Fogel’s $20.45 million total compensation package in 2018 represented a 26.3 percent reduction from 2017 because his stock awards declined by about $7 million. He had received a promotional grant in 2017 because of his elevation from head of strategy and planning to the CEO position.
Booking Holdings Operational Issues in 2018
Still, Fogel ($5.7 million), Tans ($4.84 million), and other top executives at Booking Holdings saw their bonuses decline last year compared with 2017 because of some nagging operational issues.
The company stated that these issues included “certain non-income-based tax issues at one of our smaller brands, certain systems issues that arose during the year, and delays in the integration of our Rentalcars.com brand into our Booking.com brand.”
Such integration of Rentalcars.com into Booking.com has been a hallmark of Fogel’s tenure as CEO since he took up the post in 2017. Traditionally, the Group’s various brands operated more independently. But, as with Rentalcars and Booking.com tied together, to some degree, Kayak now sees OpenTable within its purview. Agoda, too, may be working more closely with Booking.com and Priceline than it has in past years.
Compensation for Fogel could be setting up somewhat differently in 2019 because on June 26 he took on the additional role as CEO of Booking.com, the parent company’s largest unit, and Tans resigned, effective immediately. She will serve in the newly created position of chairwoman of Booking.com for a year.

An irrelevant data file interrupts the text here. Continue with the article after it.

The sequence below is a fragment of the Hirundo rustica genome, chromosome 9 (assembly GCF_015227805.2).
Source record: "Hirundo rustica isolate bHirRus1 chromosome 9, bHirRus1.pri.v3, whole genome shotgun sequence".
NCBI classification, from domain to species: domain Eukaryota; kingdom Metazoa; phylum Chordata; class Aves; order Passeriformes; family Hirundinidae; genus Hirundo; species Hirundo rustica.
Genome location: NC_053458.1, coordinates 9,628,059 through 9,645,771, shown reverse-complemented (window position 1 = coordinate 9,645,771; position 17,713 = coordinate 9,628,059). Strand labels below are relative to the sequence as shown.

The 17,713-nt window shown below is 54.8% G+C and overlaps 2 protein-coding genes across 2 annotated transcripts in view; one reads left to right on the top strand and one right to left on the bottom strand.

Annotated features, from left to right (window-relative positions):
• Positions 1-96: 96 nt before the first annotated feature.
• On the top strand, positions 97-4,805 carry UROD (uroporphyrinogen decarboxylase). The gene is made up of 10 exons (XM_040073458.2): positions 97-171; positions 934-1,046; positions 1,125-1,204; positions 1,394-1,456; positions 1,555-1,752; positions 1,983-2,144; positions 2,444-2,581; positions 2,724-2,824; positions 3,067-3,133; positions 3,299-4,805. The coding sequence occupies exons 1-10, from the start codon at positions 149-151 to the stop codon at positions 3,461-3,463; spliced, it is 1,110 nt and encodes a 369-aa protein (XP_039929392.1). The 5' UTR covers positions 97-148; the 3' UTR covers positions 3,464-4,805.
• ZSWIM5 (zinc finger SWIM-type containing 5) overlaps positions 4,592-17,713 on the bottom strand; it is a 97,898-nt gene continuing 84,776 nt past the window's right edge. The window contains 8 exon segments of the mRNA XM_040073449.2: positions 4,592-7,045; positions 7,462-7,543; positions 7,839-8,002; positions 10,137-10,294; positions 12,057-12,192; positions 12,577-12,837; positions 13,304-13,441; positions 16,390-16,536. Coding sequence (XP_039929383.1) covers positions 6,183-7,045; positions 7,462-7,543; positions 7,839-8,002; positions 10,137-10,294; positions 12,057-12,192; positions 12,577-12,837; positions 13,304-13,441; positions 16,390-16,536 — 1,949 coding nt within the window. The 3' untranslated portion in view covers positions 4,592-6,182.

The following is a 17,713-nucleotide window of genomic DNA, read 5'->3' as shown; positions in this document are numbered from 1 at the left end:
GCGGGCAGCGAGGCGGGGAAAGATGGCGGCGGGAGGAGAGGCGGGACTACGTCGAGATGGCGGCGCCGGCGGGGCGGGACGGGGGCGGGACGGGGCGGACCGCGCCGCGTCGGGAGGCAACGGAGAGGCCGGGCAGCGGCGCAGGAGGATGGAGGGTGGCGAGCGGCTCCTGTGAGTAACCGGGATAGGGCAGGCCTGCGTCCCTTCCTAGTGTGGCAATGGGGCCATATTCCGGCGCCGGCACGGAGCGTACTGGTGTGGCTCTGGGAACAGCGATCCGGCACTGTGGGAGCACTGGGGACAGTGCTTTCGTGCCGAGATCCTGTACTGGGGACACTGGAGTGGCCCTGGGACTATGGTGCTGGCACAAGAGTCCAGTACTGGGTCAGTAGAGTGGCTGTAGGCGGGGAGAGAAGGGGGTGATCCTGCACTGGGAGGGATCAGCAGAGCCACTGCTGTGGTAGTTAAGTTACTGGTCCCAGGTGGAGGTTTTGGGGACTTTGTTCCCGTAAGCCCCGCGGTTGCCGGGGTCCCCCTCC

Fogel now serves in the same dual role of CEO of both Booking Holdings and Booking.com that a predecessor, Darren Huston, had for a couple of years until his ouster in a scandal in April 2016.
Gillian Tans Got a Raise
Gillian Tans, who served as both president and CEO of Booking.com from April 2016 to June 2019, saw her total compensation rise 6 percent to $14.47 million, second only to Fogel’s among the four executives we considered in 2018.
Although Tans saw her stock awards in 2018 rise by around $1 million to nearly $9 million, her cash bonus fell 3.76 percent to $4.84 million. Unlike other executives, the company linked Tans’ cash bonus to the performance of Booking.com rather than parent Booking Holdings.
“The performance metric for Ms. Tans’ bonus was Booking.com’s Compensation EBITDA as further adjusted primarily to take into account inter-company transactions,” the company stated. “The Compensation Committee determined that having Ms. Tans’ cash bonus tied to the performance of the Booking.com business was appropriate to provide incentives based directly on the business for which she was responsible.”
The company characterized Booking.com’s financial performance in 2018 as “outstanding.”
Sorry Mark Okerstrom, It Wasn’t 2017 Again